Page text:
KOTA KINABALU (May 13): The issue on 40% of Sabah’s revenue collected by the Federal government as stipulated in Article 112C of the Federal Constitution is still a hotly debated issue.
According to former Sabah State Secretary Tan Sri Datuk Seri Panglima Simon Sipaun, the Federal Government and the State Government should conduct an orderly negotiation to resolve this issue.
“However, such negotiations should not extinguish an effect in any way on 40% of Sabah’s rights conferred by Article 112C of the Federal Constitution. Special Grant such as Capitation Grant and Road Grant, and 40% net revenue due to Sabah are two separate and different issues.
“If the Federal Constitution is silent or make no reference for the Special Grant to be negotiated, I rather leave the Constitution as it is and keep on demanding that the Federal Government honours its constitutional obligation to Sabah,” Simon said.
He said during his talk on the webinar of “Negotiate The Special Grant Conferred by Article 112D Thus Extinguishes Sabah’s 40% Rights Conferred by Article 112C of The Federal Constitution?” which was organized by WISDOM Foundation through Facebook and Zoom recently.
He added all that is needed is for the Federal Government to comply with the provisions of the Federal Constitution.
“In respect of the 40% net revenue, if the federal government has financial constraint at the moment, payment by instalment would be negotiated,” he said.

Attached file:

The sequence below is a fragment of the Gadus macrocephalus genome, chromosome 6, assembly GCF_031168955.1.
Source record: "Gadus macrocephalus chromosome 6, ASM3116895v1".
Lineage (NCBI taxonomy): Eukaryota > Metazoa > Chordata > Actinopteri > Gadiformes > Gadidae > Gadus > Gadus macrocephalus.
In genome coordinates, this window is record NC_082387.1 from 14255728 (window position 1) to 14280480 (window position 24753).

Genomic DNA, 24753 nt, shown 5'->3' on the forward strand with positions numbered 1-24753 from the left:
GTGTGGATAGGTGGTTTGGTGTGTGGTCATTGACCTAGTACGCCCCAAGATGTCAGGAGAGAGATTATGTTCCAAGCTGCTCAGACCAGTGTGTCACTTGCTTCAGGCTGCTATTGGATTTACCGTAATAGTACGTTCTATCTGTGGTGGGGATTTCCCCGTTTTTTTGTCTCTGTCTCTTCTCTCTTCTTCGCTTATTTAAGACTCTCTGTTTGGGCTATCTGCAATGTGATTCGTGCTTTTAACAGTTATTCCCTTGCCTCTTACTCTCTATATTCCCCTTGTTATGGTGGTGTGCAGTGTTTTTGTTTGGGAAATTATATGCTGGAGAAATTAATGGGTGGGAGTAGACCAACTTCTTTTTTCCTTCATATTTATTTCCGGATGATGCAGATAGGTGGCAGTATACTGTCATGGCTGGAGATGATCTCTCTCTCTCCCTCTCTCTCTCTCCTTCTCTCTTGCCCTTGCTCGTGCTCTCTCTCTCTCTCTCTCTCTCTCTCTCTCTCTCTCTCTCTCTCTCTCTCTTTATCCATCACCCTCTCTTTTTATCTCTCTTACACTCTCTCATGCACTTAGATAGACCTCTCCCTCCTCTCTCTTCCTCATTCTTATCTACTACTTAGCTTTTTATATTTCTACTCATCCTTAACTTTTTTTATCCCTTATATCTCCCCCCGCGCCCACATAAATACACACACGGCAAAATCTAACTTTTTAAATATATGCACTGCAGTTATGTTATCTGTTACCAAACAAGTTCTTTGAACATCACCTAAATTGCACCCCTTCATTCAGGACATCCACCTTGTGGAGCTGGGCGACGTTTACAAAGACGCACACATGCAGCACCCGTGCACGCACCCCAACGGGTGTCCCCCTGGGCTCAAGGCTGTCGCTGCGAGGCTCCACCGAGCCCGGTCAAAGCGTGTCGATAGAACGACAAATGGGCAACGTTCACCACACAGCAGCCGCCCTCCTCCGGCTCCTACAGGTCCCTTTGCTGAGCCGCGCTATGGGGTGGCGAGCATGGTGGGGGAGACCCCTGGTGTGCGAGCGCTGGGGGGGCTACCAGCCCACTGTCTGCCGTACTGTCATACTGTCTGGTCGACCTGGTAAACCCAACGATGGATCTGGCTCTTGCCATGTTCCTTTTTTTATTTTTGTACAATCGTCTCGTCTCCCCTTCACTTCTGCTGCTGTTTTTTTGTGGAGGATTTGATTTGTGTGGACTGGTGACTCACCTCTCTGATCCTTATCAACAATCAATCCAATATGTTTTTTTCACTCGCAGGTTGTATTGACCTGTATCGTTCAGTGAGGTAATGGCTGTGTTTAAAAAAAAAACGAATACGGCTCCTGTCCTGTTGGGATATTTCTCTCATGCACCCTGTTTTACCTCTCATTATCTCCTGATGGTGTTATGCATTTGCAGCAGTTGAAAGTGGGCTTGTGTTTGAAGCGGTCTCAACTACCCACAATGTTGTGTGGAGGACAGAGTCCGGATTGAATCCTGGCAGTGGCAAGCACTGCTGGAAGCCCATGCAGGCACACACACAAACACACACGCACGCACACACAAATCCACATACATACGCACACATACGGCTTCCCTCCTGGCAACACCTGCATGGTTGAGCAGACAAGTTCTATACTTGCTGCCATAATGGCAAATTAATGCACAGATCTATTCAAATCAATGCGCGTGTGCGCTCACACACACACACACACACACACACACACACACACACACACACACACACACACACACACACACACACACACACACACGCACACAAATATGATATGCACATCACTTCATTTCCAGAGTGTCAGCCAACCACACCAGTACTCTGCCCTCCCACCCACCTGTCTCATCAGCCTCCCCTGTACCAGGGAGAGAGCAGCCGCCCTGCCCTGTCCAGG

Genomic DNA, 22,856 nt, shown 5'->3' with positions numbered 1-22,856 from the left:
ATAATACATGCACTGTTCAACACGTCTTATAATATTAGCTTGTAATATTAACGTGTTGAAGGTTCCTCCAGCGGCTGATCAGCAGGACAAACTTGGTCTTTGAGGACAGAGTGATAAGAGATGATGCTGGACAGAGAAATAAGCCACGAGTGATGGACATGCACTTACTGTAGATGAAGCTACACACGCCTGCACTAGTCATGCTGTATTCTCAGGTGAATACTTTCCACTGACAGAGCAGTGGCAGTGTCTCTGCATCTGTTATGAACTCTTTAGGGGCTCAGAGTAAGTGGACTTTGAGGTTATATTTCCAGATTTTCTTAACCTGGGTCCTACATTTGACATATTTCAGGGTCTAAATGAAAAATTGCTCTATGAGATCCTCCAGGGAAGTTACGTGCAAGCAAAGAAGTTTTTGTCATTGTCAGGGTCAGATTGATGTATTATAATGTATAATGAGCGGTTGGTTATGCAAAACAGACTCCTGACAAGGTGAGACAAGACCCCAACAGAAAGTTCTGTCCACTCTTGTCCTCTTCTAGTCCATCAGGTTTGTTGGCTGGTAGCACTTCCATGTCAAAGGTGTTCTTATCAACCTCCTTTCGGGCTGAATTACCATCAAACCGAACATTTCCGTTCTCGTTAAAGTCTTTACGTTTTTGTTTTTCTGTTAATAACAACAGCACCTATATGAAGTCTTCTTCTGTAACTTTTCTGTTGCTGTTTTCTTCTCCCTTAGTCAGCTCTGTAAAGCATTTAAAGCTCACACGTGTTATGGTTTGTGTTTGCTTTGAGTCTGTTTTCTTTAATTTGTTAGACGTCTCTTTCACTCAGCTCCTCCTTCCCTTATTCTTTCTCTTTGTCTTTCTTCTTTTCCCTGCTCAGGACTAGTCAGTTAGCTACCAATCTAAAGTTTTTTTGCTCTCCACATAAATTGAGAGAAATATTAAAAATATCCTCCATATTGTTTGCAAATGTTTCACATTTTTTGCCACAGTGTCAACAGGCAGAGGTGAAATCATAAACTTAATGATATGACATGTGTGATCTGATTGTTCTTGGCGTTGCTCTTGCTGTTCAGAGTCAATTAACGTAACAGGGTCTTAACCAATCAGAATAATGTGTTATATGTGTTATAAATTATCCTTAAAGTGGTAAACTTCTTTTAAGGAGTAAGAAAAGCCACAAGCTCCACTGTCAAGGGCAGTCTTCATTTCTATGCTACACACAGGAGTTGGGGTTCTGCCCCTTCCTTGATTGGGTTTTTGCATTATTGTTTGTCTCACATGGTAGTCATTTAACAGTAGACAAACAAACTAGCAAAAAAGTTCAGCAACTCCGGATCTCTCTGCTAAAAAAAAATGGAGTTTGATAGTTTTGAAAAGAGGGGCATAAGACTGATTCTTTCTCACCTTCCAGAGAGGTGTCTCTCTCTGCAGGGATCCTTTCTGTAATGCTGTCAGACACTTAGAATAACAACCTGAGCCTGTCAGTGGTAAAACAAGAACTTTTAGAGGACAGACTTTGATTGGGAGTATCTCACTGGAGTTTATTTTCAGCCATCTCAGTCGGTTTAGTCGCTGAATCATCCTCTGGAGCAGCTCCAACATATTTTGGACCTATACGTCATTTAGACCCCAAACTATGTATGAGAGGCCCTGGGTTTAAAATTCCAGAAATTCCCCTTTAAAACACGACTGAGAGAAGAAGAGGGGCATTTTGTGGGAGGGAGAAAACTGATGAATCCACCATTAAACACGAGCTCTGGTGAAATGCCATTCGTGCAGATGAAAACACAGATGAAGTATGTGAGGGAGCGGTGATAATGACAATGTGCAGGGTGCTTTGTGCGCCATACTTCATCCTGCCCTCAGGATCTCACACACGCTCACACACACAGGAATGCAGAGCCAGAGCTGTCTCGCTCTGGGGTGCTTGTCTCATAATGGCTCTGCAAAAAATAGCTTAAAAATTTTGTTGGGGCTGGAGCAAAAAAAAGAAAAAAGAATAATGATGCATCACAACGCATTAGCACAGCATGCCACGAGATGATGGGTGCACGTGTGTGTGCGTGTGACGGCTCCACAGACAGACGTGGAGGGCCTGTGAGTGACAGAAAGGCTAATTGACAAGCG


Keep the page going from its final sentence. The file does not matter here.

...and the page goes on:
As a way forward, the following action can actually be immediately taken whereby the state government inform the federal government the exact amount due to the state government.
”However, there must be a time frame for the exercise. As for the current 40% net revenue being collected, it should be diverted to Sabah immediately while the Federal Government takes away the 60%.
“In other words, Sabah should collect the 40% net revenue due to Sabah at source. It saves the Federal Government the trouble of collecting 100% only to return 40% to Sabah later.
“Through this method, Sabah is assured of getting what belongs to Sabah. Past experience indicates that if the Federal Government collects the 100%, it did not do what it was supposed to do, namely return what was billed to Sabah.
“This might help to improve the financial health of the Sabah government overnight, and the pace of development in Sabah should accelerate considerably and could free Sabah from the vicious cycle of poverty,” said Simon.
Tuaran Member of Parliament Datuk Seri Panglima Wilfred Madius Tangau pointed out that all matters negotiated under Article 112D should not contradict Article 112C.
Madius also said that the special grant to Sabah must refer to the 40 per cent revenue to the state as enshrined under Article 112C of the Federal Constitution.
“If the views given are different from ours, the State Government’s or the Federal Government’s, then it is best that the matter be submitted to the court to decide which is the correct view,” he said in the webinar.
According to Madius, the negotiations made earlier should only be related to the ability of the Federal Government to make special grant payments.
“Payment in other forms can be made and the consultation should only be on whether the Federal Government can afford to pay or not (40 per cent of Sabah’s rights).
He claimed that a Member of Parliament had also tried to table a motion under Article 18 (2) so that the issue would get wider exposure but it was rejected by certain parties.
According to the UPKO President, the Finance Ministry has stated that the matter has been implemented under 112D and a gazette was made in 1970 and gazetted.
“However, the gazette was kept secret. Why it be kept secret when it is a gazette? Why were we not given what we are supposed to receive? The state of Sabah must get the truth so that the people do not feel cheated,” said Madius.